Iran’s unease extends to a private acceptance that the US has near–total superiority in military power: evidenced by the very powerful fifth fleet controlling the Persian gulf and the Arabian sea, and bases in western Gulf states and in Iran’s north–western neighbour, Turkey. Within this already insecure regional context, Iran sees itself illicitly labelled as part of an “axis of evil” by the world’s only superpower – which has declared itself ready to pre–empt perceived threats to its security.

Iran’s economy and society indicate the country’s potential. Its population of 74 million is expected to grow to over 87 million by 2015; it has the world’s fourth–largest oil reserves and second–largest gas reserves. But this potential is shadowed by an ever–present sense of vulnerability at the political level. In this circumstance, there are undoubtedly strong pressures within Iran for the development of some kind of nuclear deterrent. In the 1970s, the Shah saw nuclear weapons as an indicator of regional great–power status; now, they are viewed as a necessary, direct response to an imminent strategic threat.

The manner in which North Korea has “jumped” to a limited nuclear status will have been watched with considerable interest in Tehran.

US attitudes and Iranian politics

The process of political decision–making in Iran is complex; ultimate power still tends to lie with the religious leadership, which is particularly strong in the judiciary. There are profound tensions between a conservative theocracy and a diffuse yet vigorous reform movement; the latter seeks inspiration not in the 1979 revolution but in the 1906 constitutional revolution that set Iran on a more democratic path.

Many ordinary Iraqis, especially the very large numbers of younger people, hoped that the president elected in 1997, Mohammad Khatami www.president.ir/eng/, and the civil government would pursue a more reformist course. That this has not happened may be attributed to the innate power of the religious elites, or to incompetence; in any case, its consequence is widespread disillusion and stinging criticism (from students, young people, and elements of civil society) of the government.

The United States has supported such criticism, and the limited movements for change (like student demonstrations) that express it. The problem is that Washington’s partisanship is unlikely to advance its goal of regime change, for the more conservative religious leadership can find a popular echo by identifying any "progressive" tendency in Iran as a vehicle for US interference. In its bellicose approach, the United States may actually be circumscribing the ability of the Tehran government, which is not in complete control of the political environment, to find a reformist path.

The nuclear trigger

The United States and Israel remain set on precluding Iran’s manufacture of its own nuclear “deterrent” – if necessary, using military action.

Three complications of this approach are evident: attitudes in much of western Europe, where there is an even greater difference of opinion with Washington than over Iraq; the close links between Russia and Iran; and – perhaps most important of all – China’s increasing interest in developing a solid economic relationship with Iran.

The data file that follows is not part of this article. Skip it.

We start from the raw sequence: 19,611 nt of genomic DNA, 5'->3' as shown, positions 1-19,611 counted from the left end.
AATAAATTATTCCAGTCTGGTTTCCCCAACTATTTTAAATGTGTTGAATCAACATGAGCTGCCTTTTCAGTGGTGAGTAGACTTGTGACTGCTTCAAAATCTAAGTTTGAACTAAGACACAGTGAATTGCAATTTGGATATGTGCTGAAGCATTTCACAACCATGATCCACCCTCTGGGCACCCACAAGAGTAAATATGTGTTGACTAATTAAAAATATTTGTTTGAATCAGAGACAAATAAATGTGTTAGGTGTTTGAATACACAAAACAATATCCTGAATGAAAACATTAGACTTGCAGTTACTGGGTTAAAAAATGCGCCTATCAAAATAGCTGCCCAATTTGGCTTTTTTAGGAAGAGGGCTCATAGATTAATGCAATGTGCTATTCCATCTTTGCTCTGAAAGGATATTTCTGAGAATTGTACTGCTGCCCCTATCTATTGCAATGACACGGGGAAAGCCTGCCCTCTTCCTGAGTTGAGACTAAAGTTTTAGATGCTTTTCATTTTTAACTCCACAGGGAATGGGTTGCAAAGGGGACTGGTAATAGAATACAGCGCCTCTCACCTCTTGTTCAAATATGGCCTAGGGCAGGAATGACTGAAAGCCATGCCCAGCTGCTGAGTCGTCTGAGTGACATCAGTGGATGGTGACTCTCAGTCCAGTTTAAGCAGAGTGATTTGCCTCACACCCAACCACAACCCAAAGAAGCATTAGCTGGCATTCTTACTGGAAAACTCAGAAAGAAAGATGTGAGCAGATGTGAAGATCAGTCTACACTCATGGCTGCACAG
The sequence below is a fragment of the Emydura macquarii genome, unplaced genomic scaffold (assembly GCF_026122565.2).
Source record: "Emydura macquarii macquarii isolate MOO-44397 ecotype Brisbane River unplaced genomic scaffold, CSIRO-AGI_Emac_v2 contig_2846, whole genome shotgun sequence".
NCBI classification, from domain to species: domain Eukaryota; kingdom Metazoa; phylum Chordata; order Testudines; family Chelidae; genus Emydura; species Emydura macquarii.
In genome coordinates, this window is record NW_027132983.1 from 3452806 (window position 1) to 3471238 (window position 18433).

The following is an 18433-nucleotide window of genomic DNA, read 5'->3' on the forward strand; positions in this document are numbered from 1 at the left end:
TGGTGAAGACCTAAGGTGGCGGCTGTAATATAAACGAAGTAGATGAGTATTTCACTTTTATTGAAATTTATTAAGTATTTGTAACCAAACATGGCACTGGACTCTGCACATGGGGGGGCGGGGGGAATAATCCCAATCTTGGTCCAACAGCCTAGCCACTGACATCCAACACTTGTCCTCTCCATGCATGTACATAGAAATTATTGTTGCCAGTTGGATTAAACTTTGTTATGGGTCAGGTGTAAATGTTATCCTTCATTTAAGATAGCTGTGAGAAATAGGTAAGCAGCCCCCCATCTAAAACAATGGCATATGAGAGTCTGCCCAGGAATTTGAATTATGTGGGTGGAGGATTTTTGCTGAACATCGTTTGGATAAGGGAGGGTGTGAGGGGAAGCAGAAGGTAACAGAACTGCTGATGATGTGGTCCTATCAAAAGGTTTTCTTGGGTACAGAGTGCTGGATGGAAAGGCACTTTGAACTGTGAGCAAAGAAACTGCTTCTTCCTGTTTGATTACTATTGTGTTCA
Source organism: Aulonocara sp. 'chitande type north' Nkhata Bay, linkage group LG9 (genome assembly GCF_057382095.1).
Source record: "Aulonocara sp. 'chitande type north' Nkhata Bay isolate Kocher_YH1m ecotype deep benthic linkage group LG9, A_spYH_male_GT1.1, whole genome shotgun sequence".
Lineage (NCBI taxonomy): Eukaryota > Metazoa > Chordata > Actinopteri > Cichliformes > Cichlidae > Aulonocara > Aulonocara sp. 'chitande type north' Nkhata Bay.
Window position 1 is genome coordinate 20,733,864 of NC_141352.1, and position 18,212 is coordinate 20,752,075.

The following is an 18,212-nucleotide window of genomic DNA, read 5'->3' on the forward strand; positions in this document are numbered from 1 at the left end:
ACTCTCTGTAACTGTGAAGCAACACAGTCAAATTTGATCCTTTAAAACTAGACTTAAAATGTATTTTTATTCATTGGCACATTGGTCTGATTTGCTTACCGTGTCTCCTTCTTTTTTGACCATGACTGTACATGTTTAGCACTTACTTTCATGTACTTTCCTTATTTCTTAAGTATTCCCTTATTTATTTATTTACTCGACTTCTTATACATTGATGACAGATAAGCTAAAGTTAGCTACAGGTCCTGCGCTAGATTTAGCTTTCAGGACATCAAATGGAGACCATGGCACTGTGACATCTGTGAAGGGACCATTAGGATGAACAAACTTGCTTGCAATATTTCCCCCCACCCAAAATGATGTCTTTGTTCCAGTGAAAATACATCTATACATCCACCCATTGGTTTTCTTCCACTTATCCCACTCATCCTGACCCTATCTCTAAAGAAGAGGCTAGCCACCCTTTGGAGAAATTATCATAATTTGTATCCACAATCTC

China’s interest stems from the need to ensure future supplies of oil and gas to its rapidly industrialising economy. The diplomatic exchanges between China and Iran in recent months have included the visit to Tehran by China’s foreign minister, Li Zhaoxing, in November 2004. China has signed a liquefied natural–gas import deal worth over $70 billion over twenty–five years, and it may seek to help develop the huge Yadavaran field (see Antoaneta Bezlova, “China–Iran tango threatens US leverage”, Asia Times, 30 November 2004).

Beijing sees Iran – even more than the Caspian basin – as the best prospect for maintaining large supplies of fossil fuels over the next generation. In Tehran, a closer relationship with Beijing means a degree of security in the face of potential interference from Israel or the United States. Indeed, senior politicians in Tehran now welcome the prospect that China may soon replace Japan as the largest single market for Iranian oil and gas.

This evolving partnership, along with Iran’s friendship with Russia and its milder associations with European Union states, does not presage any policy change in Washington, which still views Iran as the main threat to US interests in the middle east. The risk of a crisis therefore remains. But this complex international picture does mean that any such crisis would generate strained relationships between the United States and Europe, with the possibility too of an uncompromising reaction from China. Once more, the politics of energy, especially oil, emerges as the most potent hidden factor in regional political insecurity.

Editorial Notes: Paul Rogers is Professor of Peace Studies at Bradford University in the UK and is openDemocracy’s International Security Editor Every Thursday, a new column by Paul Rogers appears on his page of the openDemocracy website. -BA